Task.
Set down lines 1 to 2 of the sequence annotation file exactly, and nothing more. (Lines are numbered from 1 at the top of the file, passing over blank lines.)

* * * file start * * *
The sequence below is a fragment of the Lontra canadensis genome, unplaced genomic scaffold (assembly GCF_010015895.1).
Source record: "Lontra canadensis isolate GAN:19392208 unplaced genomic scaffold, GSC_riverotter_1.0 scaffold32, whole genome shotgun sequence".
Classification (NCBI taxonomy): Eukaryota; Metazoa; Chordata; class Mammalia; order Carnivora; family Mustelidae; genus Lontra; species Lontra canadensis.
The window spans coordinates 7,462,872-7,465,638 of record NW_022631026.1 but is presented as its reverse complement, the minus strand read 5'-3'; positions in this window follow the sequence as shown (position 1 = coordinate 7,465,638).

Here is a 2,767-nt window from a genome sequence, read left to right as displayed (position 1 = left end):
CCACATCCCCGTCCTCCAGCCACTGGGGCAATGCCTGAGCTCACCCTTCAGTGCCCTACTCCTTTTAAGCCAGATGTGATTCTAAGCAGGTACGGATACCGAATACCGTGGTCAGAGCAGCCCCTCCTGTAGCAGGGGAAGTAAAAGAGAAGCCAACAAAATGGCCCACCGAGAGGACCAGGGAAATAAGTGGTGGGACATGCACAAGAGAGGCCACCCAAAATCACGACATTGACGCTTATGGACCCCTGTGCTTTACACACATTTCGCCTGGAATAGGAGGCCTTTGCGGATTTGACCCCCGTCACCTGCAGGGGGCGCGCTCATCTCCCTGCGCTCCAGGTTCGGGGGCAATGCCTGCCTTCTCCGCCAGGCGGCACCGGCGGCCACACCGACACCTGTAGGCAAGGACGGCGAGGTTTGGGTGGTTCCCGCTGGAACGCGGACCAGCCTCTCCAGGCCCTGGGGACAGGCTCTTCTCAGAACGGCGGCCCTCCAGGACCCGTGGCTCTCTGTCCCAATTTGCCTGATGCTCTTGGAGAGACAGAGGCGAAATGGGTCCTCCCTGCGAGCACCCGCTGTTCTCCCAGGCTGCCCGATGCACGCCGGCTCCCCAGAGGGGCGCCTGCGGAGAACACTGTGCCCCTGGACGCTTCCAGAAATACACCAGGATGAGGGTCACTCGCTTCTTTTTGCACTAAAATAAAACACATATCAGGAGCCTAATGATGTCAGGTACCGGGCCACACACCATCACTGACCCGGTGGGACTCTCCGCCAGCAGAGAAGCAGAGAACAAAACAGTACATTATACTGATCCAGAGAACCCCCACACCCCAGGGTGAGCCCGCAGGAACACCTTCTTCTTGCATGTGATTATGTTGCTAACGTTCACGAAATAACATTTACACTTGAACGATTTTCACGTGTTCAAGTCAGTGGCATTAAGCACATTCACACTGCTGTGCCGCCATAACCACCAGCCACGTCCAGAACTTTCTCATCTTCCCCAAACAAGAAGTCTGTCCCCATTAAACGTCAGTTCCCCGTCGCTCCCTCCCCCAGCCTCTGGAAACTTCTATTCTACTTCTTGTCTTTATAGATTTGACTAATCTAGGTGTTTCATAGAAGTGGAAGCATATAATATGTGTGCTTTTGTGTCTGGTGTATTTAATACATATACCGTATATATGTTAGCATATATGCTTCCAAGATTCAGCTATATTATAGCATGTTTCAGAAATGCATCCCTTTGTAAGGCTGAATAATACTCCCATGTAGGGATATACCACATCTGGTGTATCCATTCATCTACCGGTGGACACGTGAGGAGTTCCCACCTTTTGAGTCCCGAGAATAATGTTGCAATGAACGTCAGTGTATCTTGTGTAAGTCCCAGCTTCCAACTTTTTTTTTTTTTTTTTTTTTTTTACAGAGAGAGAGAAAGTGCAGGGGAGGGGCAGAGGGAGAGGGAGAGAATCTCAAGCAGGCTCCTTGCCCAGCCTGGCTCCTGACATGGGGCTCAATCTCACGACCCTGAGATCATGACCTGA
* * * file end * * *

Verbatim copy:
The sequence below is a fragment of the Lontra canadensis genome, unplaced genomic scaffold (assembly GCF_010015895.1).
Source record: "Lontra canadensis isolate GAN:19392208 unplaced genomic scaffold, GSC_riverotter_1.0 scaffold32, whole genome shotgun sequence".